But while Beale Street and the entire downtown area went into a protracted slide in the early fifties, Memphis music veered off on a dramatic new course. Beale Street went on the air. In October 1948 WDIA produced a forty-five-minute program hosted by a local black history teacher, Nat D. Williams. The show, which had been an experiment on a station devoted mostly to hillbilly and pop, proved wildly successful with the black community all over West Tennessee, Arkansas, and the northern Delta, and in 1949 the station radically changed its format. WDIA, “50,000 watts of goodwill,” became the first all-black radio station in the country, with African-American deejays and programming that specifically targeted a black audience. WDIA’s torrent of gospel, blues, and the sounds of rhythm and blues (R&B) put it on its way to becoming the most powerful station in Memphis.
As its competitors quickly discovered, its listeners were hardly confined to the black community. Sensing a white teenage audience to be tapped, another local station, WHBQ, introduced Dewey Phillips, a young white deejay with an eclectic interest in black music. Phillips took over the show “Red, Hot and Blue” in 1949. On any given program a listener might hear Arthur (“Big Boy”) Crudup, LaVern Baker, Big Mama Thornton, Hank Williams, Bill Monroe, or the local gospel group the Blackwood Brothers. Several years before Alan Freed, who popularized the term rock ’n’ roll , would do the same with his radio show in Cleveland, Ohio, Dewey Phillips was bringing black music into white homes in Memphis.
There is no Dewey Phillips on the air in Memphis today, but the Memphis radio tradition lives on in WEVL, with its rockabilly and blues offerings, especially the funky “Rock House” show and “Cap’n Pete’s Blues Cruise,” which airs at 9:00 P.M. on Fridays. The WDIA studio on Union Avenue, just up the street from the Peabody Hotel, is also still in operation, broadcasting a steady stream of talk and music, and you can stop in for a quick tour. On Saturday mornings Rufus Thomas, the senior statesman of the local music scene, still broadcasts a weekly show, and the station’s all-blues programming on Saturdays remains an unpretentious tribute to the city’s blues tradition. Listening to the radio as you drive around the city or take a day trip down to the Delta, you cruise on a buoyant cushion of Memphis music, whose distinctive sound seems to literally fill the air.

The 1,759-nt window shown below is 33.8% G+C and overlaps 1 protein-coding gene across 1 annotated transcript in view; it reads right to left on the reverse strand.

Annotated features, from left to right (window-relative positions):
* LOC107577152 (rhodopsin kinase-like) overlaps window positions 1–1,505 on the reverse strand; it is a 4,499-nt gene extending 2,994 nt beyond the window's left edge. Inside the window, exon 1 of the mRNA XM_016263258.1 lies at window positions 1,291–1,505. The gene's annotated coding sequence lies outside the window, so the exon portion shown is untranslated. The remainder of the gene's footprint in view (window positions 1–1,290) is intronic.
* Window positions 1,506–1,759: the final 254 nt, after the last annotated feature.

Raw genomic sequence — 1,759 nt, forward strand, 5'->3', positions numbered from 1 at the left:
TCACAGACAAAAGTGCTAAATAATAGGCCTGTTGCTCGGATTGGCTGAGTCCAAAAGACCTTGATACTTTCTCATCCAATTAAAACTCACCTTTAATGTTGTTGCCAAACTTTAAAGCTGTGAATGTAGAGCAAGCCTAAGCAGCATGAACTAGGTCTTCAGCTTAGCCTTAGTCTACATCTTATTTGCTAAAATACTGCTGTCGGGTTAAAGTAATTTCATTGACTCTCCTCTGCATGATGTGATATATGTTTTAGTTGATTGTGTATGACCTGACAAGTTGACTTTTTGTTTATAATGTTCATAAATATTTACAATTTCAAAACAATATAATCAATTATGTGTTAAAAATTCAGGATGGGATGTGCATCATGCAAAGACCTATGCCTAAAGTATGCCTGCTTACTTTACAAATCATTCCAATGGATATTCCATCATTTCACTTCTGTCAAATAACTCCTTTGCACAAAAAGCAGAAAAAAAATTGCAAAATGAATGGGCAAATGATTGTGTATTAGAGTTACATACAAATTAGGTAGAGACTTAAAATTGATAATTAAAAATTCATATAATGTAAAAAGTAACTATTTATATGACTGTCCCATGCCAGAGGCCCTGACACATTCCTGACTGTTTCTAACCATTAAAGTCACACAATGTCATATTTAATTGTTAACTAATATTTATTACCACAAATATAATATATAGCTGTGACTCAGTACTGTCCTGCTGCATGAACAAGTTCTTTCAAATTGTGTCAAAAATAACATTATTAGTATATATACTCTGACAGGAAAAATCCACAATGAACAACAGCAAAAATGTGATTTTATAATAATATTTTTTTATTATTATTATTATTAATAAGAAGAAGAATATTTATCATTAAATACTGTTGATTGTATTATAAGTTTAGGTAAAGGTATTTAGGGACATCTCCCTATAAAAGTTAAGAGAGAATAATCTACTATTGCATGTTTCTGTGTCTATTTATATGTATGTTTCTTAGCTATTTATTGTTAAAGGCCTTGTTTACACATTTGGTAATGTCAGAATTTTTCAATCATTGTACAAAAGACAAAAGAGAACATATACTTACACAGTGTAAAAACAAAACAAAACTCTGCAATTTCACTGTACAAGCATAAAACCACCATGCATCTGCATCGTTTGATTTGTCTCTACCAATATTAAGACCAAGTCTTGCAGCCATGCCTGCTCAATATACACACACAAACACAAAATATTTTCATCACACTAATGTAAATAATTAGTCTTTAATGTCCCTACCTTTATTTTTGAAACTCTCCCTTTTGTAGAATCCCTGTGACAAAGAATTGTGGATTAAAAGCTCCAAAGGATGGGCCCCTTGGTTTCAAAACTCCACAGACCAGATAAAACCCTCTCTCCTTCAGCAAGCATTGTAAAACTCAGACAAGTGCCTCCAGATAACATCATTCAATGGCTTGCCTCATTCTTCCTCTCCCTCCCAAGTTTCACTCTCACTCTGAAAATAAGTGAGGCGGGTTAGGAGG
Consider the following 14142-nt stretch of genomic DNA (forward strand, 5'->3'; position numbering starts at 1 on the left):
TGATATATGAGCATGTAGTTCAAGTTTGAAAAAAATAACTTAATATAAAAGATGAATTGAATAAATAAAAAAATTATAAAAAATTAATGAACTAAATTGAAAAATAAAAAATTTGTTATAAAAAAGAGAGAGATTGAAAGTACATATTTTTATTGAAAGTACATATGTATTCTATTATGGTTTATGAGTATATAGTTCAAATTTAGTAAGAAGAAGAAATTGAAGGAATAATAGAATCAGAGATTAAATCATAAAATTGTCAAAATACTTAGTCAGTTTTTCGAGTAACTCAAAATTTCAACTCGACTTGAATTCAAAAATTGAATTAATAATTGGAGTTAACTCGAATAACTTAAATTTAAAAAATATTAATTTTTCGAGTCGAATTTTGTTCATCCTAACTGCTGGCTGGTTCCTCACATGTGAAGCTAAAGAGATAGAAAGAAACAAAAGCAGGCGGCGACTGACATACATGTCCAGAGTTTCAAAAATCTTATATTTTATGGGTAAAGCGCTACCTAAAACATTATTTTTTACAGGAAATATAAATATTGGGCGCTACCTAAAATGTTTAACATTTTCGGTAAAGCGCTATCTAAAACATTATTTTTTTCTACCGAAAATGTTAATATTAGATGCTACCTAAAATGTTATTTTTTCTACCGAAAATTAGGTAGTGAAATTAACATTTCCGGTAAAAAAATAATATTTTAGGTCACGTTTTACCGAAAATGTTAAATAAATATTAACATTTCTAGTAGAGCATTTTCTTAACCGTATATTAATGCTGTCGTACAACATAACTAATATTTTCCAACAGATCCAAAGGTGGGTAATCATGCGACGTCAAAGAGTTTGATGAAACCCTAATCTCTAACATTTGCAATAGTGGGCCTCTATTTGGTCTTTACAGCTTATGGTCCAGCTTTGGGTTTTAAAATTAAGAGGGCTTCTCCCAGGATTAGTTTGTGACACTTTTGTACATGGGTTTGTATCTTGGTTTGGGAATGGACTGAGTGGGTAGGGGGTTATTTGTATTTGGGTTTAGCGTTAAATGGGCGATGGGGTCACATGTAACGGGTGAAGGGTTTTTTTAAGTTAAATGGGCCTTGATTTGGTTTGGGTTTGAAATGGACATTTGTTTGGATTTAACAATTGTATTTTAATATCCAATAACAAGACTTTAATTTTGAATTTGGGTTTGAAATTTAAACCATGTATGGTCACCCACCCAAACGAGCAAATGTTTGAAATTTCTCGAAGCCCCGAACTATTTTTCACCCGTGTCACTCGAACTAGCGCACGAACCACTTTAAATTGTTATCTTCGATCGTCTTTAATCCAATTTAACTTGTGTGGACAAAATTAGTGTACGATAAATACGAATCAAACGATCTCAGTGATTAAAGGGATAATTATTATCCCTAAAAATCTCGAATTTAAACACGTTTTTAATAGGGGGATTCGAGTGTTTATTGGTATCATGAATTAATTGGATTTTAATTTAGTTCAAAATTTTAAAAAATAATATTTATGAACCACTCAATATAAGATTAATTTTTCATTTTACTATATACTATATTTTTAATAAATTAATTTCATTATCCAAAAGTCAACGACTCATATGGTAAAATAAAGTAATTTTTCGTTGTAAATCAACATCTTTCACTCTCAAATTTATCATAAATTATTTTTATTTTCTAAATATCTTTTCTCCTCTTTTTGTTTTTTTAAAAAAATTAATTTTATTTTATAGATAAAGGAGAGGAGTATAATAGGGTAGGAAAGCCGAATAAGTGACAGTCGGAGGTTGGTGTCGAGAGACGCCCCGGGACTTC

Among those who listened regularly to “Red, Hot and Blue” in its early days was a young disc jockey who had arrived in Memphis in 1945. Sam Phillips was no relation to Dewey, but he shared the same colorblind musical tastes, especially an almost visionary enthusiasm for the black blues and rough country music he had heard growing up in Florence, Alabama. In Memphis he took a job as a sound engineer and announcer at WREC and picked up the rudiments of recording.
Then, in 1949, Phillips embarked on a modest local venture that within five years would do nothing less than revolutionize musical culture throughout the world. Scraping together all his available cash, he leased a former radiator shop at 706 Union Avenue and converted the seedy storefront building into a tiny recording studio. In January 1950 he opened the Memphis Recording Service, taping weddings, funerals, political speeches, anything at all. But his real ambition was to record the music he heard all around him in Memphis.
In 1949 Sam Phillips launched a modest local venture that would revolutionize music throughout the world.
In the early fifties the major record labels had headquarters in New York and Los Angeles and concentrated on pop music, which dominated about 60 percent of the market. While blues—“race music,” as record executives called it—and hillbilly received scant attention from the majors, small regional independents—indies, in the musical vernacular—had moved in to tap these less commercial genres. By the early fifties a number of minor labels—RPM/Modern in Los Angeles, Chess in Chicago, and Atlantic in New York—were cultivating local contacts to recruit artists all across the South, but especially in the music-rich Delta. At some point in 1950 Sam Phillips hit on the idea of recording local talent himself and then selling or leasing the masters to RPM or Chess.